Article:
The tape acted as very low frets, it sounded that way too (intonation was impossible). Maybe that was my problem.

Mike, you say the math numbers match up on your fretless. I guess there's my answer, right?

I'll use the tuner trick to verify everything. I have a good tuner, it detects .5 cents off.

J

7. ### Suburban

Jan 15, 2001
lower mid Sweden
The calculated numbers are at the spot, of tempered tuning.
When you have placed the lines on your board, I will congratulate any line that is within .2 mm. This discrepancy is the reason why all fretted instruments always sound like crap. And the unfretted is better, because you can adjust to perfection. If the note is long enough

8. ### MikeyD

Sep 9, 2000
The numbers are the *ideal* free length of the string between nodes (fixed points). Real-world things that affect intonation are the string gauge, the way in which the string is "fretted" or stopped on the fingerboard, the homogeneity of the string (density per unit length), actual scale length (which can vary based on truss rod adjustment, temperature, humidity, etc.), and others. This is why most bridges are adjustable. If you are marking the fingerboard with lines, I would think that using the numbers given as the distance from the nut opening to the centerline of the fret line would be ideal. Then you can adjust your finger positioning uniformly.
If the tape rises above the fingerboard (which it would do unless it's of zero thickness!), you have to treat it like frets, and adjust its position. Not only that, but the tape will wear down and then the effect will be unpredictable. I wouldn't think tape is the way to go. In order for it to grip well and not move, it would have to be rather wide, which would really mess up the positioning. The easiest thing is to make up a "scale" (fret positions) on the side of the neck to help you locate the notes. If you really want lines on the fingerboard, you have to mark them somehow or cut them in and fill so that the fingerboard remains smooth. I'm not a luthier, but that's my educated guess.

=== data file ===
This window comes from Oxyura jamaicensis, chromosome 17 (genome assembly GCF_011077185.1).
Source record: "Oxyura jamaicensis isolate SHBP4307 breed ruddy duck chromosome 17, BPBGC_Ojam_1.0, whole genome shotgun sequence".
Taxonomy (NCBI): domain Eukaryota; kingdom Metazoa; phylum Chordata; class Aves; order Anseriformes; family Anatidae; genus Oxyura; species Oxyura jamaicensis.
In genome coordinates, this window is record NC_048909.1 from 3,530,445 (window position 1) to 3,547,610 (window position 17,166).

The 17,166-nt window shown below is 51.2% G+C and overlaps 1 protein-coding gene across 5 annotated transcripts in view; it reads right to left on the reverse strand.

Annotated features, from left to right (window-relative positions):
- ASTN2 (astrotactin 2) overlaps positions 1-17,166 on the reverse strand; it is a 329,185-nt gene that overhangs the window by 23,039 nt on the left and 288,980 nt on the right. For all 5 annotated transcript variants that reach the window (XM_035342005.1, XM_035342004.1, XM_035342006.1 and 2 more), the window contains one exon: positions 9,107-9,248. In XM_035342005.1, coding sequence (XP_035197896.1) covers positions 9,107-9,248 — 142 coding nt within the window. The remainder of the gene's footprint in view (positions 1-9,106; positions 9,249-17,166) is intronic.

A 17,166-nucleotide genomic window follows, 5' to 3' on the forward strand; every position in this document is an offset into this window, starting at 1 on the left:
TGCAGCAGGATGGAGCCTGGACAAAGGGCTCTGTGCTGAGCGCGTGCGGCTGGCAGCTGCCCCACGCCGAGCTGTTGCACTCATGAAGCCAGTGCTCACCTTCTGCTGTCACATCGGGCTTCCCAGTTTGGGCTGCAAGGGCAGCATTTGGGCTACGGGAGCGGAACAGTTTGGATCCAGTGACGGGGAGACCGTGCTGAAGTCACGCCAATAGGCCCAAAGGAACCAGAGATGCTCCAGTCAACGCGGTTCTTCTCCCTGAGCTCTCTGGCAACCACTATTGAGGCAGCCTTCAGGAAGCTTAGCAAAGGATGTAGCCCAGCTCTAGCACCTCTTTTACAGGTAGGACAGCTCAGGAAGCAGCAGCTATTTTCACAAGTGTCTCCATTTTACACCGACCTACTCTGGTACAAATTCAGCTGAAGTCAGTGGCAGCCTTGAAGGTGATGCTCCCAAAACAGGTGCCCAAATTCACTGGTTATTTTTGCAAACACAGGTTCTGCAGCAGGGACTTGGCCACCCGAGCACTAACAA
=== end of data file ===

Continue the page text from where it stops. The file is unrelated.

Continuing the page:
They seemed to work, according to a quick check with a ruler. If you stick to the numbers, you should be able to get consistent intonation when you find out how your fingers actually create the stop relative to the lines. However, if a luthier has advice on this, I recommend heeding it, since it would likely be better than mine.
- Mike

9. ### MikeyD

Sep 9, 2000
BTW, my fretless was a fretted bass converted by the previous owner by pulling the frets out and filling in the grooves with something (epoxy-type substance?). It appears then, that fretted instruments also base the fret centerlines on this same formula.
- Mike

10. ### Joris

Well, here it is (oh the shear joy of a digital camera): see attachment.

I made an aluminium ruler with the fret positions marked and a guide line exactly parallel with the A string, which is in the middle on a 5 string. Played on it for half an hour now, and I really dig it.

I made the ruler in order to put them back on once they start to wear off, without having to measure all over again.

Thanks for the help!